Marking how far the university has come since then, the club has become a recognized learning community in which Charles will teach Modern World History to 25-30 self-selected LGBT students in the fall of 2016. This cohort of students will take this general education core curriculum requirement plus a speech class tailored to focus on the LGBT global legacy culminating in a public presentation. Students must interview for the slots: “We want to make sure that what they want to do is supported by the curriculum,” says Charles. Readings include early scientific literature on sexuality from the early 20th century plus writers like James Baldwin.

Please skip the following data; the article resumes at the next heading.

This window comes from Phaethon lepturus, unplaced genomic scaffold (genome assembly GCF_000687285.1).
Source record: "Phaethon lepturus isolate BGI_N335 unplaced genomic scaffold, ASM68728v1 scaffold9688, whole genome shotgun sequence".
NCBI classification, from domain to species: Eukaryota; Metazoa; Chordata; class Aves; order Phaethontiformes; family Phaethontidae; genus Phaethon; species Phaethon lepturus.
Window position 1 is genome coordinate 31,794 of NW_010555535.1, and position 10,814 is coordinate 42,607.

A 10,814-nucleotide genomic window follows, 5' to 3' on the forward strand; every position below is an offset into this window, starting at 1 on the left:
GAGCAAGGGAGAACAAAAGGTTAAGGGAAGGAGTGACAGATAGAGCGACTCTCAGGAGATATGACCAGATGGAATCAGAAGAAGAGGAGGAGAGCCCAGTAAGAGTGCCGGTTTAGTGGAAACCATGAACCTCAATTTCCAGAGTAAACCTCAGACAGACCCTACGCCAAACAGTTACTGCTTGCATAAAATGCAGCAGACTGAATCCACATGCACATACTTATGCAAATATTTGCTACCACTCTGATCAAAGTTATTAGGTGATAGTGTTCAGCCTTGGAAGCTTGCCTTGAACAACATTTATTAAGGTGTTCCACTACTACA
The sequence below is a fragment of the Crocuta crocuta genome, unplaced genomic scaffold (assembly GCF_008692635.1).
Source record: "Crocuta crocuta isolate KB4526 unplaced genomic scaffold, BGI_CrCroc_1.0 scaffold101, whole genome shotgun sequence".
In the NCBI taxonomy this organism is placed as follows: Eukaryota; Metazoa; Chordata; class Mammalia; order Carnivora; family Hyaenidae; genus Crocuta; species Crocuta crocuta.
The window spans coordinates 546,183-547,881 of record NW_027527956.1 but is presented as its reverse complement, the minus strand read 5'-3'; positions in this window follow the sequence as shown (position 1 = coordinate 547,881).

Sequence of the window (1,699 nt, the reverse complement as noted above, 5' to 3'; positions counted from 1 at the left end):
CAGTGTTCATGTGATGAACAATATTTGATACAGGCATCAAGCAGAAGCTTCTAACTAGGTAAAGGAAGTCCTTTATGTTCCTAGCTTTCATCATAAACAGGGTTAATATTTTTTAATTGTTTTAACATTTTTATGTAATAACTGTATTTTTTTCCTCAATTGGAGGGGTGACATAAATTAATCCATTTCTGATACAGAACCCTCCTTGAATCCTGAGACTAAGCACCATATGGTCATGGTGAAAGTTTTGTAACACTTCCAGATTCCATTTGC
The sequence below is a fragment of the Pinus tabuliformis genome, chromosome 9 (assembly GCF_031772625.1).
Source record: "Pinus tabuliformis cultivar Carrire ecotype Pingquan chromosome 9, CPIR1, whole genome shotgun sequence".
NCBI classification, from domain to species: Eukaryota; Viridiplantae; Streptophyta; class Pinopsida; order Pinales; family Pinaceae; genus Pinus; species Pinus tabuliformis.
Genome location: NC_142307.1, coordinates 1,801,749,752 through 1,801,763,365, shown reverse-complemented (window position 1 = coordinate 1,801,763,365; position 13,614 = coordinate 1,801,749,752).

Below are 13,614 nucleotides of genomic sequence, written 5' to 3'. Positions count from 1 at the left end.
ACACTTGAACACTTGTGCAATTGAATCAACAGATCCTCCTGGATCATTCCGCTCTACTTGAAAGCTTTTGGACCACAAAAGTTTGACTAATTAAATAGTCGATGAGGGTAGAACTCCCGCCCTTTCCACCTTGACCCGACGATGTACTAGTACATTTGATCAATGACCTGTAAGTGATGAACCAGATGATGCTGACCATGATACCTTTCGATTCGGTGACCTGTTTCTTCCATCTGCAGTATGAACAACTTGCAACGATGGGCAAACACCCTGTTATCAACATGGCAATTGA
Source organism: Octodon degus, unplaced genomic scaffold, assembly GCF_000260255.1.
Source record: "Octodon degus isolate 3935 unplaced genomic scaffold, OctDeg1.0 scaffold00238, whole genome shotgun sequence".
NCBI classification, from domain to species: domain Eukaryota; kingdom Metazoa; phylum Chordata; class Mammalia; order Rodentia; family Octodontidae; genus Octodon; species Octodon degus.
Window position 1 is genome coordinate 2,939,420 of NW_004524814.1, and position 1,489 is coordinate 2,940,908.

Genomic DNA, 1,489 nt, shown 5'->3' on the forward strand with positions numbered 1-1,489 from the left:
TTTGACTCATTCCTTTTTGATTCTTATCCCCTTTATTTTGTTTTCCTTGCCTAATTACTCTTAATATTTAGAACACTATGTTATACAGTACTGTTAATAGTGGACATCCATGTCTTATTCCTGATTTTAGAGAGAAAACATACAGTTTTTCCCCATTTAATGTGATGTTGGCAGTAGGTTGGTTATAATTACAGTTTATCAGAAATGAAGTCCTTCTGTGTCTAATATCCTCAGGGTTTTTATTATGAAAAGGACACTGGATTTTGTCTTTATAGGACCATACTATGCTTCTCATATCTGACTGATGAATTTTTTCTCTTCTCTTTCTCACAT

As the campus was becoming a more welcoming place, Charles sought to make change in academia on a national level. He became chair of the American Association of University Professors “Committee Q” (Committee on Sexual Diversity and Gender Identity) and worked to get funding for research on the impact of grants for nondiscrimination. With $100,000 from the Gill and Argus Foundations, he and his AAUP Committee hired experts to give oral interviews on campuses all over. The final report by noted social worker Dr. Lori Messinger, “Creating LGBT Friendly Campuses,” was published in 2009 in the journal Academe. “It had an important effect,” he says, “because it provided credibility for efforts to gain human rights on campus.” Around the same time, he co-founded an organization called Network Virginia, which sponsored big conferences at the University of Virginia in 2007 and at VCU in 2011 and organized pro-LGBT constituencies at institutions of higher learning across the state. Finally, he joined the Old Dominion Gay Cultural Studies Endowment campaign in 2010 as events chair, hoping to bring a full-time position in LGBT studies to Tidewater.